Your Resume: Keep it Brief!

This past week at one of my jobs, I was sorting through resumes. The atrocity of said resumes has inspired me to do a few posts on the topic of resumes. This week I will focus on the basics, and next week’s post will include an interview with a Campus Relations Specialist from NBC Universal on how to make your resume stand out in a crowd.

One Page!

If your are in college or high school, your resume should only be one page! It doesn’t matter how much experience you have or how many awards you’ve won. KEEP IT TO ONE PAGE AND ONE PAGE ONLY. And no, you do not get to use the back of the sheet. Your resume will look unprofessional if it is any longer than just one page. Include only the most important experiences you want to highlight, and save everything else for the interview. 

sb361Basic Information

At the top of your resume, you should include all of your basic information: name, current address, telephone number, e-mail address and a website if you have one. 

Remember to put all of this basic information at the very top, typed in an easily readable font. Do not get too cutesy with fonts on your resume. People should be able to read it- you want them to know how to contact you if they want to hire you!

If you are applying to jobs in another city, you may want to have an address in that city on your resume. Why? Some HR managers will throw out a resume if it does not have an address from the city they are hiring for on it. Don’t put a fake address on your resume, but if you have a close friend or relative who lives in that region, ask if you could reference their address on your resume for that particular job. 


There are two schools of thought on this one. In the U.K., education generally goes on the top of your resume. In the U.S., a lot of people put it at the bottom. On my resume, it’s at the top. As a graduating senior, my college degree is the most important thing. As I move through my career, I will move the information about my education down because my most recent experiences will be more relevant.

The education section of your resume should include the college you are attending, your date of expected (or actual) graduation, what kind of degree you are getting (B.A. or B.S.) and in what field (your major). In general, if your GPA is under 3.0, do not put it on your resume.


sb362Put your most relevant experience first. That is what potential employers are interested in. After that, you should list your other relevant experiences. If the rest of your experiences aren’t relevant to the jobs or internships you are applying to, begin listing them in chronological order.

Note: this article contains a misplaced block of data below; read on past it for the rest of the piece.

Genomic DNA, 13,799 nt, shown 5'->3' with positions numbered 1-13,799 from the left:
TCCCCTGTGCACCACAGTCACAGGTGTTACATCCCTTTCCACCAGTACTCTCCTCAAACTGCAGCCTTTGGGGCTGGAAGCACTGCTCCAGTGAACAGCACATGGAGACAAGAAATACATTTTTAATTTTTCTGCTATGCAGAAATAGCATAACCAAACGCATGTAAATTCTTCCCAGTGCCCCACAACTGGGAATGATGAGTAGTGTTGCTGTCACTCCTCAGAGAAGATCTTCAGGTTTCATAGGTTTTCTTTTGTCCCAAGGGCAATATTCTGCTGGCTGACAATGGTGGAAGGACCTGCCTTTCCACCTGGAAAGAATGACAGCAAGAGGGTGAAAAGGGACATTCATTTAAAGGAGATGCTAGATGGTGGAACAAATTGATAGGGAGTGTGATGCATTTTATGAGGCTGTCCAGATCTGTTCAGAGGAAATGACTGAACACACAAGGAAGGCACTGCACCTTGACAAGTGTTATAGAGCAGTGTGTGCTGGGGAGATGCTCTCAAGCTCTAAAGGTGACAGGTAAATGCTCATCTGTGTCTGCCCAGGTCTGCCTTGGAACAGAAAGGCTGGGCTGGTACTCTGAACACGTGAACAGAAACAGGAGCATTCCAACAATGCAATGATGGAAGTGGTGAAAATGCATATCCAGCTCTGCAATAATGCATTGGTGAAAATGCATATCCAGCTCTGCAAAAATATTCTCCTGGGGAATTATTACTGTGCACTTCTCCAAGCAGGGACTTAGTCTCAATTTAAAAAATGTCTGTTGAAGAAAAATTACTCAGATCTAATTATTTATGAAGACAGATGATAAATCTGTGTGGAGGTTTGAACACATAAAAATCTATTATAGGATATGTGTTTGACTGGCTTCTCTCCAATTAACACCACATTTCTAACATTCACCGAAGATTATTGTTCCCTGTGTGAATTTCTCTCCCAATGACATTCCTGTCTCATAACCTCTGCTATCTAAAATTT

Keep it short and simple- I suggest bullet points. Use action verbs, and if you can, use numbers. That allows you to quantify your experiences, which HR people love. But, don’t go sticking numbers where they don’t belong. 

Computer Skills

This is very important in today’s techy world. Always include the basics, like Microsoft Office. And, if you know how to use any other computer programs or operating systems, be sure to list those as well. 


Put your most relevant/prestigious awards first. This section should not be very long- keep the things that are most relevant and impressive, then get rid of the rest of it.

Next week I will have specific details about how to make your resume stand out. Good luck pulling all of your information together!


Shannon is a senior at Boston University majoring in Advertising in the College of Communication. She has experience working for NBC Universal in New York City as well as PJA Advertising and Marketing in Cambridge, Massachusetts. She loves clean functional digital design. Digital is the future of advertising and marketing and Shannon likes to stay involved and on trend. Visit her website or follow her on Twitter.

Related posts:

  1. Your Resume: Make It Stand Out!
  2. Is Your Resume Lost in Translation?
  3. The Graduate Student Brand, Part 1: CV or Resume?

2 Responses to “Your Resume: Keep it Brief!”

  1. avatar Dean Elazab says:

    I agree with your advising on the content of your resume. Too many students try to show off their grades or awards and not showing their experience outside of the classroom. Every college students has taken test and gotten awards but not every one of them has spent the time you have on your outside groups or projects, and these are the qualities you want to show off.

  2. avatar Ari Herzog says:

    If a student is typing a resume in Microsoft Word, isn’t proficiency in MS Office presumed?

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